Keywords

    Bioactive substance; Drug resistance; Food borne disease; Infectious agent; Medicinal plants.


  • 2019, November

    review

    Probiotics and Its Potential Role in Poultry Production: A ReviewOpen Access

    PDF461.86 KB 461.86 KB
    Full-Text (HTML)
    Abstract [+]

    Probiotics are live microbial feed supplements, which have an effect on the host animal by means of enhancing its intestinal microbial balance. A probiotic is a culture of a single bacterial strain, or a mixture of different strains, with the aim of eliminating the colonization of pathogens in the gastrointestinal tract of poultry. The main sources of probiotics in poultry are strains of microorganisms such as Lactobacillus, Enterococcus and Bacillus and fermented dairy products like yoghurt, cultured buttermilk and cheese. A good probiotic is characterized by its ability to exert a beneficial effect on a host, resistance to low pH and bile salts, adhere and colonizing of the intestinal epithelium, non-pathogenic to host and produces antimicrobial substances towards pathogens. It also boosts immune responses, improves the growth performance and productivity of poultry and increases the quality of meat and egg. Thus, probiotics are considered to fill the gap in the poultry industry due to diseases and antimicrobial resistance of pathogenic bacteria as well as environmental conditions that cause serious problems and economic losses in many countries. With current consumer preferences tending toward purchasing products from livestock grown without antibiotics and feed additive, the ingredients in this review paper presented the beneficial applications probiotic may have in poultry production.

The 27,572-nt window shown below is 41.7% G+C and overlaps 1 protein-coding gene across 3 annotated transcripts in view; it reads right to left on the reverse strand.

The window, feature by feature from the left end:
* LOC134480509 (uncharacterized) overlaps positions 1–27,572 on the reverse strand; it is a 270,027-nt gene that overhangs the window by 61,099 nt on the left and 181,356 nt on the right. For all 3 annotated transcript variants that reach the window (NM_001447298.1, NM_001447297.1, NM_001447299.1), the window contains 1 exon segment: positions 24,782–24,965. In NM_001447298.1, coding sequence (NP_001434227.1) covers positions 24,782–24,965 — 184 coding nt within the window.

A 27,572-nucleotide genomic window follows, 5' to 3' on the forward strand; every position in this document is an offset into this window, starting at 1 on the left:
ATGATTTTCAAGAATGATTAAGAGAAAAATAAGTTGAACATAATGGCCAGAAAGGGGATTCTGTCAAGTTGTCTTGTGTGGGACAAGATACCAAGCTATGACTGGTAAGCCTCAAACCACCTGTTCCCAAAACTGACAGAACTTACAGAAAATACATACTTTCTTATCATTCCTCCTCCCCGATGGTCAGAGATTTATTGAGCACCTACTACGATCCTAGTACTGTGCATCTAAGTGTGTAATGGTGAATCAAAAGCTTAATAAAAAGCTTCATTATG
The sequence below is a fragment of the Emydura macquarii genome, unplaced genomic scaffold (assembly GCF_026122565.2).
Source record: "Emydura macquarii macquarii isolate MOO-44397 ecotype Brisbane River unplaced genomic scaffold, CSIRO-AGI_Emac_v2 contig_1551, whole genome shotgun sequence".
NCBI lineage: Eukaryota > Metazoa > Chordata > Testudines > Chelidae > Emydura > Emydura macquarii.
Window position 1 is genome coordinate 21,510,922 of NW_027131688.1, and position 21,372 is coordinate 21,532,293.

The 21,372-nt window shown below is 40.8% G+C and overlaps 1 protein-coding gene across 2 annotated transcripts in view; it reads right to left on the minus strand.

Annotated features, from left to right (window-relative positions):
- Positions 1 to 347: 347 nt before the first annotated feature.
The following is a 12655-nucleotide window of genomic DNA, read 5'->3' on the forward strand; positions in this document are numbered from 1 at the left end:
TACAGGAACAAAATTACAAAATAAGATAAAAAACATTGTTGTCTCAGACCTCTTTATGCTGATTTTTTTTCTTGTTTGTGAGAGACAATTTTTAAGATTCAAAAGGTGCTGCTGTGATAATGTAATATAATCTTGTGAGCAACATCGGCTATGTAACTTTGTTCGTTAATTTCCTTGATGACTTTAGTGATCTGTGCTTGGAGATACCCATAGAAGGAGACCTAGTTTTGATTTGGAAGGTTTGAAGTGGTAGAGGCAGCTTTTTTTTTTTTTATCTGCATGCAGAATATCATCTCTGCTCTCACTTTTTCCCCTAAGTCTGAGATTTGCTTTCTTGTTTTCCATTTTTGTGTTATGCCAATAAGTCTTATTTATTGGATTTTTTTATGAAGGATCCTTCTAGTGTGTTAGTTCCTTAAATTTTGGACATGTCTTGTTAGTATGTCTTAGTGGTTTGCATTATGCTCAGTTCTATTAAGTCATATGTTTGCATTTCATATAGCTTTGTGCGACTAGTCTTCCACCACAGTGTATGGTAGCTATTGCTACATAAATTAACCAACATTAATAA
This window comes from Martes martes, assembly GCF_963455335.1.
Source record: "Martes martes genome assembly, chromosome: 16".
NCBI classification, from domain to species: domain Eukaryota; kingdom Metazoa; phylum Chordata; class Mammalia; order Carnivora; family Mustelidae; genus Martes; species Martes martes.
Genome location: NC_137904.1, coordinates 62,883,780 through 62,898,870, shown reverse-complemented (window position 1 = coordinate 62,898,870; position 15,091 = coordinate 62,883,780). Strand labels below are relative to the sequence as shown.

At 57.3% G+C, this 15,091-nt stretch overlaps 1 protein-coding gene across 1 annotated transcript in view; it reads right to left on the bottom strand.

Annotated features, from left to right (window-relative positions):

Keywords

    Antimicrobials; Microorganisms; Poultry production; Probiotics.


  • 2019, November

    review

    Review on Epidemiology and Economic Impact of Small Ruminant Brucellosis in Ethiopian PerspectiveOpen Access

    PDF410.50 KB 410.50 KB
    Full-Text (HTML)
    Abstract [+]